Virginia and North Carolina’s early settlers intermingled beginning around 1650, particularly in North Carolina’s northeastern or Albemarle region, where colonists trickled down in search of good land to grow crops and establish homesteads. In the early 1700’s, explorer John Lawson began surveying a boundary between Carolina and Virginia at the behest of the Lord Proprietors, but was unable to complete the task. Because many colonists easily traveled back and forth between the two, the border between North Carolina and Virginia was vague until Virginian William Byrd first surveyed the line in 1728. Byrd and other surveyors defined the line from the coast as far westward as modern Stokes County, about 240 miles.
Original Date Cast:
The survey of the boundary between the two colonies was completed in 1749 when Thomas Jefferson’s father, Peter, began in Stokes County and completed the survey to what is now Ashe County. The borders were often disputed and additional surveys were called to settle claims, the most notable in 1887, when the two states sponsored another joint boundary survey.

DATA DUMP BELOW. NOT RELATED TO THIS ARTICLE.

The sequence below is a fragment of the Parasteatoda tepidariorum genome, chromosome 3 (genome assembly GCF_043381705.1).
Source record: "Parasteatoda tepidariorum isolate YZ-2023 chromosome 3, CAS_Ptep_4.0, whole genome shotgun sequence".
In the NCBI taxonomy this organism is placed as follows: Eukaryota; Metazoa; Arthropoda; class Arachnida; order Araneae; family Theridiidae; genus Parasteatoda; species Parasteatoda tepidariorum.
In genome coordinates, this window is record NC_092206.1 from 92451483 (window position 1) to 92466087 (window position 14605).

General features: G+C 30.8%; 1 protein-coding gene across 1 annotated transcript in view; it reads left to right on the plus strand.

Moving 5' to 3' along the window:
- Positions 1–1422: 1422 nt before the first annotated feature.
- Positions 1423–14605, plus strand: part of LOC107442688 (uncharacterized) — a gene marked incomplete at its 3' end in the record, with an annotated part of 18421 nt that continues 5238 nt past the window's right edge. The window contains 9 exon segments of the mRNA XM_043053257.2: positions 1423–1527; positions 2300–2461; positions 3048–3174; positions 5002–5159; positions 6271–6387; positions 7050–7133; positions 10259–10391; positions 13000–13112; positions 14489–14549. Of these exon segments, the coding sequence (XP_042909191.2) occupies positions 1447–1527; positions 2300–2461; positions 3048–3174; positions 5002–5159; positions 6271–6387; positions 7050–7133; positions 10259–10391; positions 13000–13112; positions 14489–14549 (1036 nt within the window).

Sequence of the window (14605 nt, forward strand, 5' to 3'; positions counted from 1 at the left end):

While Byrd’s adventure is interesting in itself, the explorer and aristocratic planter published a journal of the expedition, The History of the Dividing Line Betwixt Virginia and North Carolina, where he wrote about places and people encountered while surveying the dividing line. In the alternate version, titled The Secret History of the Line, Byrd candidly described the attitudes and abilities of men from both Virginia and North Carolina, tending to place the former over the latter. The unofficial account was only recently published, as Byrd’s frank descriptions of raw colonial life in his secret history deterred many publishing companies. Both versions of Byrd’s account are entertaining, and offer a rare and humorous glimpse into life and travel in colonial America.
William S. Powell, North Carolina Through Four Centuries (1989)
Louis B. Wright, ed., The Prose Works of William Byrd of Westover: Narratives of a Colonial Virginian (1966)
Allen Johnson, ed., Dictionary of American Biography, III, 383-384—sketch by Thomas Jefferson Wertenbaker
Kenneth A. Lockridge, The Diary and Life of William Byrd II of Virginia, 1674-1744 (1987)
William S. Powell, ed., Dictionary of North Carolina Biography, I, 663—sketch by Lindley S. Butler
Bill Sharpe, A New Geography of North Carolina (1954-1965)
Virginius Dabney, Virginia: The New Dominion (1992)
Virginia History: http://www.virginia.gov/cmsportal2/facts_and_history_4096/index.html
Reproduction of the Godspeed, one of three ships that brought settlers to Jamestown in 1607. Photo from the Washington Post.